Title

The Role of Faith, Religion, and Spirituality During Pregnancy: An Empirical and Theoretical Review

Proposal Focus

Research

Abstract

Objective: The goal of this empirical and theoretical review was to examine how pregnant women used faith, religion, and spirituality as stress-related coping mechanisms throughout their pregnancies. Methods: A comprehensive review of the literature was conducted to identify relevant studies, and a total of 10 peer-reviewed articles were included in this review based on the inclusion criteria. Results: Three major themes emerged from the review. Faith, religion, and spirituality were 1) a more common form of coping than optimism, 2) a useful stress-reducing resource among those who value it, and 3) viewed as being as impactful as preparation throughout pregnancy. Two primary theories were invoked across this research: coping theory and hope theory. Conclusions: This review provides a look at the state-of-the-science on how faith, religion, and spirituality are used as a coping mechanism during pregnancy and identifies meaningful gaps in the literature with regard to theory and research.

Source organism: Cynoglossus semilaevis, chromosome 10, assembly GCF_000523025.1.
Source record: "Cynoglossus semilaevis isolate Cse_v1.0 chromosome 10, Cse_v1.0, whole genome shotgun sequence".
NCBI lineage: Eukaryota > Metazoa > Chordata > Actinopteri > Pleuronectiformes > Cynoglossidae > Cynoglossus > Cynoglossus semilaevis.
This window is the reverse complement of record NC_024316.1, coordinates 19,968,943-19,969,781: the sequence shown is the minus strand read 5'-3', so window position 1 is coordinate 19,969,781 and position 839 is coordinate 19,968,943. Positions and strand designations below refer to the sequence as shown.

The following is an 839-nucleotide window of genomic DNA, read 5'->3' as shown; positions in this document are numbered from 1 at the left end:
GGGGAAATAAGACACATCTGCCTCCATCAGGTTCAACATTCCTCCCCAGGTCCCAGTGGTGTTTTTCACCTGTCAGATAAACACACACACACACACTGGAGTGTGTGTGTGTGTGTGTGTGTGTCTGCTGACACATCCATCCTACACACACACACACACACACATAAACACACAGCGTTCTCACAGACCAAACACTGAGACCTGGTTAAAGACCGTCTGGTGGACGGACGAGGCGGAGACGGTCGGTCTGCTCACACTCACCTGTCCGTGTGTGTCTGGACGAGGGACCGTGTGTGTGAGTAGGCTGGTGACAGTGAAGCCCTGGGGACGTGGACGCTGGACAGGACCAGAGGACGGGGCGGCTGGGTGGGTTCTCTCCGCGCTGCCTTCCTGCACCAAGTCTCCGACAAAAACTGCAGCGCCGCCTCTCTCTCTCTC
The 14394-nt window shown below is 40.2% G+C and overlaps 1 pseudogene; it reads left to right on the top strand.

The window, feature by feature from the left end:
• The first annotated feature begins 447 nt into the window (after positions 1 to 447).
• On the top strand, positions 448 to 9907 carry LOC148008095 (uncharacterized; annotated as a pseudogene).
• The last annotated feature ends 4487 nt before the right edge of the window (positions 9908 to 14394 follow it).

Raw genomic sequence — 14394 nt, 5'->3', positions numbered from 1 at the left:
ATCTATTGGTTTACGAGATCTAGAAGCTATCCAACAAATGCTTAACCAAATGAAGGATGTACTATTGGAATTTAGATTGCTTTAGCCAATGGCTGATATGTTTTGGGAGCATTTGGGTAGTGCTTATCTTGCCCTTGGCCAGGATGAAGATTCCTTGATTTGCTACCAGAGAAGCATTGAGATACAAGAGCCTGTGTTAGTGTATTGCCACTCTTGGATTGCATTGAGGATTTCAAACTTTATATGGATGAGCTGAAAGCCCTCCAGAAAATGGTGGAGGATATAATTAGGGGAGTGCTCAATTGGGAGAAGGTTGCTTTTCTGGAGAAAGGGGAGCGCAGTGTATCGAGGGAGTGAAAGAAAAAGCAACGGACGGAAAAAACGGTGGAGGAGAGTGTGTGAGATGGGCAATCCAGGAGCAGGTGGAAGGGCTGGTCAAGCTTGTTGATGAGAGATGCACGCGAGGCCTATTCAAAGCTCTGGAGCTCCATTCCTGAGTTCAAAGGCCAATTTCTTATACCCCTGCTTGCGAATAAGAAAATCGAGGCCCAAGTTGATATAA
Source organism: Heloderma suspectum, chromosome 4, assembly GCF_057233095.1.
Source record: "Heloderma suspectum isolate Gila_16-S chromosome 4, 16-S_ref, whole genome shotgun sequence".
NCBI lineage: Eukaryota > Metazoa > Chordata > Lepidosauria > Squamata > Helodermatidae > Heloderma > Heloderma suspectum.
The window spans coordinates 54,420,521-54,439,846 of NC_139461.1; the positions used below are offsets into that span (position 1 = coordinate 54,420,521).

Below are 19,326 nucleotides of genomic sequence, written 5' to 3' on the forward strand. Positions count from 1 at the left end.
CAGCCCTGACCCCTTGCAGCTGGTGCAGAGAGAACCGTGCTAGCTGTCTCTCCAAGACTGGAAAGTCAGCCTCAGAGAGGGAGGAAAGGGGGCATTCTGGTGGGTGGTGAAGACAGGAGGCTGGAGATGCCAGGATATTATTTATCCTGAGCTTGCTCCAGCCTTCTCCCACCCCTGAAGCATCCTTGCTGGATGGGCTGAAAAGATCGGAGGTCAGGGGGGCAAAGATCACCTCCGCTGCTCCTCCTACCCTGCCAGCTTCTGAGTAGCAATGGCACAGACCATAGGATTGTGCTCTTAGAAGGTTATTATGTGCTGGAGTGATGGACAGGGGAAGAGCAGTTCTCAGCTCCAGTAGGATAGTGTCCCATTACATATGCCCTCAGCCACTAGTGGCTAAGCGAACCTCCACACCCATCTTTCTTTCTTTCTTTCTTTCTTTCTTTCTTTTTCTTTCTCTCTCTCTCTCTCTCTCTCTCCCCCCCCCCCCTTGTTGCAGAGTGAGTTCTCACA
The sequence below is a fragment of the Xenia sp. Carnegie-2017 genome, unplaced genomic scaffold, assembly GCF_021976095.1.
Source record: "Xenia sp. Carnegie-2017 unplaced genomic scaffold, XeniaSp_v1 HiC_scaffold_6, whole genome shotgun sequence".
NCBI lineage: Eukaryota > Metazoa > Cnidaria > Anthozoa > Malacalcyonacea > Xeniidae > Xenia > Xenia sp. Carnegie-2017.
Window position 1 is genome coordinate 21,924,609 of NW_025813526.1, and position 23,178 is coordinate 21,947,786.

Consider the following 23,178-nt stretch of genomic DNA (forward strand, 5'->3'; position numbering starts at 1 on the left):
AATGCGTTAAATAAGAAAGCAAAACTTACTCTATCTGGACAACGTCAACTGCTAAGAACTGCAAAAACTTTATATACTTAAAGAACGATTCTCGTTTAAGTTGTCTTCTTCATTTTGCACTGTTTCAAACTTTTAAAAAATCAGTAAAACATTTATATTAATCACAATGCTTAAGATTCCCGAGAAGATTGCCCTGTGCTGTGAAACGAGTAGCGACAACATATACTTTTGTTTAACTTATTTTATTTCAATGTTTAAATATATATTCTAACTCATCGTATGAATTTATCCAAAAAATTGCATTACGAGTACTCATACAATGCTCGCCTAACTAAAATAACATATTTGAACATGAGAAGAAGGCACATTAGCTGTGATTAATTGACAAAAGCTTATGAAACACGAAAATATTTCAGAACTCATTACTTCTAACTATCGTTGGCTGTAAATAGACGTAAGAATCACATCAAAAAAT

Keywords

Pregnancy, religion, faith, spirituality, stress, coping theory, hope theory

Location

Cornerstone Ballroom Side B

Start Date

12-4-2019 11:00 AM

End Date

12-4-2019 12:00 PM

This document is currently not available here.

Share

COinS
 
Apr 12th, 11:00 AM Apr 12th, 12:00 PM

The Role of Faith, Religion, and Spirituality During Pregnancy: An Empirical and Theoretical Review

Cornerstone Ballroom Side B

Objective: The goal of this empirical and theoretical review was to examine how pregnant women used faith, religion, and spirituality as stress-related coping mechanisms throughout their pregnancies. Methods: A comprehensive review of the literature was conducted to identify relevant studies, and a total of 10 peer-reviewed articles were included in this review based on the inclusion criteria. Results: Three major themes emerged from the review. Faith, religion, and spirituality were 1) a more common form of coping than optimism, 2) a useful stress-reducing resource among those who value it, and 3) viewed as being as impactful as preparation throughout pregnancy. Two primary theories were invoked across this research: coping theory and hope theory. Conclusions: This review provides a look at the state-of-the-science on how faith, religion, and spirituality are used as a coping mechanism during pregnancy and identifies meaningful gaps in the literature with regard to theory and research.